Best accounts to beat inflation

Published by Stephen Little on 12 June 2019.
Last updated on 12 June 2019

Best accounts to beat inflation

Inflation can be a huge problem for savers: if it is higher than the interest rate on your savings account, the real value of your savings will be reduced over time.

In recent years, the combination of low savings rates and above-target inflation has meant that savers have had a raw deal. However, while savings rates still remain low, the good news is that inflation has started to fall and has now dipped below 2%.

The consumer prices index (CPI) rate of inflation was 2.1% in April, according to the Office for National Statistics. This is lower than April 2017 when it was 2.7% and in April 2018 when inflation was 2.4%.

This means savvy savers can now get a better return on their cash than at any time over the past two years, but they may need to lock up their money to do so.

Bonds

Long-term fixed-rate bonds, which require you to lock your money away for five years, offer the best rates and can help you hedge against inflation.

The best rate on the market is from Gatehouse Bank at 2.75%. This is a Shariah-compliant account and therefore the rate is an expected profit rate (EPR). [Islamic banks, such as Gatehouse Bank, pay profit to their savers rather than interest, which is forbidden under Shariah law].

The next best paying five-year bond is from PCF Bank at 2.65% followed by RCI Bank at 2.60%.

There are even one-year bonds which are higher than the inflation rate. Al Rayan Bank is offering 2.17% for its one-year bond which can be opened online, in branch or by phone with a deposit of £1,000. This is also a Shariah-compliant account with an EPR.

Meanwhile, Gatehouse Bank and Metro bank both have accounts paying 2%.

Regular savers

There are several regular savings accounts that pay above the level of inflation.

First Direct, HSBC and M&S Bank all pay 5% interest, while Santander 123 Regular Saver and HSBC both pay 3%.

Unlike other accounts you must put something away each month, usually between £10 and £250, otherwise you can be penalised.

While regular savings accounts have some of the best rates on the market, you do have to be careful as some only offer the headline rate for a year or require you to be an existing customer.

Current accounts

Some current accounts also pay higher interest rates than inflation.

The best high interest current account out there is the Nationwide FlexDirect, which pays 5% interest on balances up to £2,500 for the first year, but this then drops to 1%. There are no monthly fees, but you have to pay in a minimum of £1,000 a month.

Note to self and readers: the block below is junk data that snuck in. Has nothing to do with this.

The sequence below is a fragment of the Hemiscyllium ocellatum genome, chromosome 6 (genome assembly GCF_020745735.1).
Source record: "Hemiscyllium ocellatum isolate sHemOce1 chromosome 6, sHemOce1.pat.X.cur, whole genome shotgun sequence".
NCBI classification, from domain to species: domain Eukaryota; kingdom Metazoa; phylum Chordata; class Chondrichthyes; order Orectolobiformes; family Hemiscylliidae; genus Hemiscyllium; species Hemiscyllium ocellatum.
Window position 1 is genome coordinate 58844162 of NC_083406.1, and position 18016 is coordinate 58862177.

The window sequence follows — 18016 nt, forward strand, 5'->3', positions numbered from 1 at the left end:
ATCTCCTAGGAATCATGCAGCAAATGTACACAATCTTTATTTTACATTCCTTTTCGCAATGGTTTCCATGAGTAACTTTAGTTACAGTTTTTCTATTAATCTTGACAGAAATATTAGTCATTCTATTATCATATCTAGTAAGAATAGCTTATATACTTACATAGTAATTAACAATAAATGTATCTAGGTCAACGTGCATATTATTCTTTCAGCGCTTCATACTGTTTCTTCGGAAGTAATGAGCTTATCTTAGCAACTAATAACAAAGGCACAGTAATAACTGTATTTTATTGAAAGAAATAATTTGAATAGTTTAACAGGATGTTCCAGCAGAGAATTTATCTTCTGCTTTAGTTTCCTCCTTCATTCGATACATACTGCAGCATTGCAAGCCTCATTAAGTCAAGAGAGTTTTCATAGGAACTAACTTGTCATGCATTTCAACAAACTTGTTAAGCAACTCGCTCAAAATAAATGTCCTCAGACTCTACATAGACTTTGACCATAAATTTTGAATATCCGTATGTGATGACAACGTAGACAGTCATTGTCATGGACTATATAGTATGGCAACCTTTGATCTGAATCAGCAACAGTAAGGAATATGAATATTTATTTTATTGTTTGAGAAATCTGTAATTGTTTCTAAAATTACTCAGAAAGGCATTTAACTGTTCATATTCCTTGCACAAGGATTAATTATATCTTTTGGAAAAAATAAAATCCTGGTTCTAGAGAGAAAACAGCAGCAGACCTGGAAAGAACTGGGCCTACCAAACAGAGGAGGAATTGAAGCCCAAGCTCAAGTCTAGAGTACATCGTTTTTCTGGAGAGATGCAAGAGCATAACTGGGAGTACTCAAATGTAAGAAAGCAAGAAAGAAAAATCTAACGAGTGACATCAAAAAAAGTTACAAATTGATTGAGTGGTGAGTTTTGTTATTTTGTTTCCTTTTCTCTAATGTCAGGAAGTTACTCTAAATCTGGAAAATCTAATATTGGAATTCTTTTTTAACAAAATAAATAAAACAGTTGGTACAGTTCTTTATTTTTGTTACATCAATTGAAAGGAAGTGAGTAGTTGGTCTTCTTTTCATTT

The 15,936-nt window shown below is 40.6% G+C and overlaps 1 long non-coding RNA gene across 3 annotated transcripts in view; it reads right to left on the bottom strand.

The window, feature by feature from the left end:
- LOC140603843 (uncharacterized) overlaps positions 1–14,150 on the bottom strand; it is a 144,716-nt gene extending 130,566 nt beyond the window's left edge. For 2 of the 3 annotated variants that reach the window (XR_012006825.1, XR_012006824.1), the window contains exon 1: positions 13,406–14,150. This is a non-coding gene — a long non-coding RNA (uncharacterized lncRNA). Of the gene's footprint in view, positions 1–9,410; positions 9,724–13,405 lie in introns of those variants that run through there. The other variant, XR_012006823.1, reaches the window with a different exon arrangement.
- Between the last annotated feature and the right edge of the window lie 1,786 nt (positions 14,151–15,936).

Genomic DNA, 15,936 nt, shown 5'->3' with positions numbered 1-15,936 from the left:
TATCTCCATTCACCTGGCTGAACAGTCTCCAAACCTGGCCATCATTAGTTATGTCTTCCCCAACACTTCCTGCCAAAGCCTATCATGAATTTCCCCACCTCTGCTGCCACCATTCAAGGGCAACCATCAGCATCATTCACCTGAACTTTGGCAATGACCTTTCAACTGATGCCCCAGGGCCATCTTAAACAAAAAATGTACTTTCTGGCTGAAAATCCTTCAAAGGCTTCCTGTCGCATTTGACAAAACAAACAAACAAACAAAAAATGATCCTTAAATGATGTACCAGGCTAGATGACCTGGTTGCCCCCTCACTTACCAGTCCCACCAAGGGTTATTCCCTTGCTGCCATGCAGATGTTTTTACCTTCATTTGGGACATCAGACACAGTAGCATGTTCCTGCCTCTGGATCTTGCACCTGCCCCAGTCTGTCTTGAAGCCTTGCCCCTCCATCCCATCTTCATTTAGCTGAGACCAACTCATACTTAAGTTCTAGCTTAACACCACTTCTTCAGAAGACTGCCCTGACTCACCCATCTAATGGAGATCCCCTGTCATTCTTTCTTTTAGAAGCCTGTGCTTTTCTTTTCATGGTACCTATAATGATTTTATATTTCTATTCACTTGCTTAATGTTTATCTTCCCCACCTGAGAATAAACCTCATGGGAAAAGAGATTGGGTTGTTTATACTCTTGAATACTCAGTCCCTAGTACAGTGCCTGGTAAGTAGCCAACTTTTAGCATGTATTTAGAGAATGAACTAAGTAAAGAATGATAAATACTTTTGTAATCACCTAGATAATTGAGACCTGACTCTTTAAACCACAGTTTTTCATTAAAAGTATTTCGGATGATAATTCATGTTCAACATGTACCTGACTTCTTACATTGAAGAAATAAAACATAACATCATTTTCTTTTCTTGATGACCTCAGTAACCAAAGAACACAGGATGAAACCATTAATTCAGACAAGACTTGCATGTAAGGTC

Another option is the TSB Classic Plus, which offers 5% interest on balances up to £1,500, provided you pay in £500 a month. Tesco Bank Current Account offers an attractive interest rate of 3% on balances up to £3,000, but you must pay in at least £750 a month.

Cash Isas

With Cash Isas, you are going to have to take out a five-year account if you want a higher rate than inflation.

Coventry Building Society, Metro Bank and Newcastle Building Society are all offering a five-year fixed rate cash Isa at 2.1%.

The next best rate is from Leeds Building Society at 2.05%.

FEATURED PRODUCT

First Direct Regular Saver at 5%

With the First Direct Regular Saver you can between £25 and £300 a month, up to a maximum of £3,600 a year.

The rate is fixed for 12 months and to open it you will need to have a First Direct current account. It can be opened online or by phone.

 

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I don't know if you can give

I don't know if you can give me advise on short term 1 year investment bonds. One is the company is Brukner Ferdinand and I have enquired with one or two others. They are covered by the FSCS, I got their number and checked with the FSCS. Does this mean that as they are giving a higher rate of interest that being covered by the FSCS, as they say for £85 K but some £50 k. they are safe and my investment sum is safe.
If so, I do not understand why ordinary people like myself do not invest in these bonds. Can you help me at all?